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Jakarta Post
The Jakarta Post
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Stop, in the name of free speech

  • Editorial Board
    Editorial Board

    The Jakarta Post

Jakarta | Tue, September 4, 2018 | 08:25 am
Stop, in the name of free speech A group of people intercept a car carryring Neno Warisman, an anti-Jokowi activist, to prevent her from exiting Sultan Syarif Kasim Airport in Pekanbaru, Riau, on Aug. 25. Neno was slated to attend a #2019GantiPresiden event. (Antara/Rony Muharrman)

The police crackdown on the movement to unseat President Joko “Jokowi” Widodo, through the use of the hashtag #GantiPresiden2019 (Change President 2019), may be intended to shield him, but the police are doing a great disservice to their President and to the nation. If they are not careful, their actions could contribute to his defeat in the April 2019 election.

The bans on meetings of the hashtag proponents in several cities in Indonesia in the past week are already being portrayed, at home and abroad, as suppressing free speech. As far as freedom of expression, and hence our democracy, is concerned, this is nothing but a huge setback.

There is absolutely no need for the police to do this. Their boss Jokowi is leading in all the surveys, he has all the advantages any incumbent could ask for. The successful Asian Games, in terms of hosting it and the nation’s performance, has added to his credentials going into the race.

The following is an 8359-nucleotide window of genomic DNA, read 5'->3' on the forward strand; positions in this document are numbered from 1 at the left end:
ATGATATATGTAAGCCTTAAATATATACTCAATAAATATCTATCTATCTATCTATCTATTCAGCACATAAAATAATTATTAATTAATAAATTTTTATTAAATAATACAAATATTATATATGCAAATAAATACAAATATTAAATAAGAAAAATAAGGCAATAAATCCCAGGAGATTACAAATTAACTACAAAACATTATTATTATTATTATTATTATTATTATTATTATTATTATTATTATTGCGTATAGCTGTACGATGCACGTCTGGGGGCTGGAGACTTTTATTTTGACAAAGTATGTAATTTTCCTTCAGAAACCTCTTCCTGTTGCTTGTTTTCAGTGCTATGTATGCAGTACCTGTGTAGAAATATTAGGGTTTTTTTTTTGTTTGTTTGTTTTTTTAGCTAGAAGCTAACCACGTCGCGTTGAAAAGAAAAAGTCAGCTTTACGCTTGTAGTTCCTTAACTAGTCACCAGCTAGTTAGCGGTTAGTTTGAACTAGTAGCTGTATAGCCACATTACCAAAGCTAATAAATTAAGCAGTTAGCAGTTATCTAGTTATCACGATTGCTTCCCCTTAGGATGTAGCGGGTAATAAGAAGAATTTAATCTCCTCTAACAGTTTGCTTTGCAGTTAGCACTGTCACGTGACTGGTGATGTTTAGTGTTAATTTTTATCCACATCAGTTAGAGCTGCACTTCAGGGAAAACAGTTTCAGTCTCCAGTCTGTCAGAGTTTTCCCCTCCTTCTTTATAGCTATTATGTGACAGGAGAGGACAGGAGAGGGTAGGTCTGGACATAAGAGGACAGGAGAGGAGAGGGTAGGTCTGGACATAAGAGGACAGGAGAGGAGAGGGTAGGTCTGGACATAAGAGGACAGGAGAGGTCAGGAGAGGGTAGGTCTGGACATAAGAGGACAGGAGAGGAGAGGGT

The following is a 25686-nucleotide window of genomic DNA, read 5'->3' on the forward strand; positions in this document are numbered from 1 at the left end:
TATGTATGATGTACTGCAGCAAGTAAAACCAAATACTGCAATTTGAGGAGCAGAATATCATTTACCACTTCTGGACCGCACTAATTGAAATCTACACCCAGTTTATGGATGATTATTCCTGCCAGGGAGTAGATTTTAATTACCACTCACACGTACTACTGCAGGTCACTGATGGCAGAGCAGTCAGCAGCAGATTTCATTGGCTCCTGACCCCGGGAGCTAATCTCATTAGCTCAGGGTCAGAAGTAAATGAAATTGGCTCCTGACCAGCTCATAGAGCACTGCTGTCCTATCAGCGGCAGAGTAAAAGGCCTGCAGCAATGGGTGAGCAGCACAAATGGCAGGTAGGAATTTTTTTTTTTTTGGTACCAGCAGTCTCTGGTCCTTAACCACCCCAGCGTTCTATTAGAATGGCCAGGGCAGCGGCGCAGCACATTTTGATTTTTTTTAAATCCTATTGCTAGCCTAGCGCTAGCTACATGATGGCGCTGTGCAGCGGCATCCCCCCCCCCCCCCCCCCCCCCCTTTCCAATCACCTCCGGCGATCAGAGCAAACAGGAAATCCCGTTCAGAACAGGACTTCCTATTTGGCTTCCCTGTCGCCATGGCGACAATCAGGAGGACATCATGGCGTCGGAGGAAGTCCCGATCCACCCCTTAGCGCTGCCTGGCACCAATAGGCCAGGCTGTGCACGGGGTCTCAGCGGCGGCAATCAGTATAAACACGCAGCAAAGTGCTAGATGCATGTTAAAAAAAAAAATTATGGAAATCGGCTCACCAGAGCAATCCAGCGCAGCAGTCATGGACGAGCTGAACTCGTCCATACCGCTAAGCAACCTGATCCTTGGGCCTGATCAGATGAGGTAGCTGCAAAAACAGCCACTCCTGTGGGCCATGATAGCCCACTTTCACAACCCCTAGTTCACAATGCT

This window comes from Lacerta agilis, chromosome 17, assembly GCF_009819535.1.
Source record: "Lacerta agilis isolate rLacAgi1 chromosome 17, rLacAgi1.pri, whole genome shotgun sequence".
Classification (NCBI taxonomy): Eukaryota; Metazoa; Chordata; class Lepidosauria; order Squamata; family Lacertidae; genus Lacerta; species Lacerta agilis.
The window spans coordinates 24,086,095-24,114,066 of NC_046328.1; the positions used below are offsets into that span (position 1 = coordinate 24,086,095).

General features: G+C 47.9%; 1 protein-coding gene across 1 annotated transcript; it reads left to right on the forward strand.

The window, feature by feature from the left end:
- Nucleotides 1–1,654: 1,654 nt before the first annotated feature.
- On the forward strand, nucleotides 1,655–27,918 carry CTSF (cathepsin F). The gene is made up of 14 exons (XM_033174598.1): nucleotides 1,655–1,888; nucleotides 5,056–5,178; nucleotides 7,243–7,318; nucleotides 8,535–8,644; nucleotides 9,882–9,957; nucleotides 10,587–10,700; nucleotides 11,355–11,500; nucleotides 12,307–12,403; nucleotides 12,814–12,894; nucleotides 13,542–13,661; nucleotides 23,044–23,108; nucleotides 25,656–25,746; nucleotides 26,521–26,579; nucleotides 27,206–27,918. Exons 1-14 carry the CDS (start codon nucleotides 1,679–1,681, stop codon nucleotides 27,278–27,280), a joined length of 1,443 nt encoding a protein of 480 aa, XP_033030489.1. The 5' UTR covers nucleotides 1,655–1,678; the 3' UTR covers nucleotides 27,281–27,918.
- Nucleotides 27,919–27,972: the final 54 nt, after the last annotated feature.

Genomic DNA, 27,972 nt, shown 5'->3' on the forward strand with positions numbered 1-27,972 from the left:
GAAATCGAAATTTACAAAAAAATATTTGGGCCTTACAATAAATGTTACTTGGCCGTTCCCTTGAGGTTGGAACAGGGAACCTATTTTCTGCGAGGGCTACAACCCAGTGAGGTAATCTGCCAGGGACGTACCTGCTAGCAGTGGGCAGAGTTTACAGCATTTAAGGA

Jokowi is doing alright. The last thing he needs is this sort of helping hand from the police.

The hashtag emerged as far back as early 2017, maybe even before, during the height of the Jakarta gubernatorial elections. The opposition had used this occasion to start its campaign early, even when it had no clue then who would run against the President. 

But that was just the point. The incumbent is too strong that the only democratic way to unseat him is to discredit his performance. That is the theme of the campaign, but we have seen the counter campaign, equally aggressive, using the hashtag #Jokowi2Periode (Jokowi two terms) for much of the past year.

Indeed, democracy in the end is a war of words. Neither side really needs police protection or support. This is digital democracy in the 21st century, through hashtag wars. Police should move on from the comfort of their analog world.

Now that the opposition already has a candidate to rally around in Prabowo Subianto, its campaign is getting more aggressive as we get closer to the election date. The #GantiPresident2019 meetings are picking up pace, but so are the activities supporting the incumbent.

The police claim they stopped these meetings to prevent potential conflicts, because Jokowi supporters had plans to disrupt them. Once again, security and order trumps free speech, the sort of excuse popularly used by the Soeharto regime, then to suppress dissenting voices.

In recent years, we have seen time and again when police, citing law and order, curtailed freedom of speech and also freedom of religion. Rather than providing protection for those wishing to exercise their freedoms as guaranteed by the Constitution, police are taking the easy solution by shutting them down to prevent conflict. 

This sort of overreaction on the part of the police against the#GantiPresiden2019 movement is unnecessarily elevating the hashtag and its proponents, giving them a new platform and a new cause to rally: Free speech.

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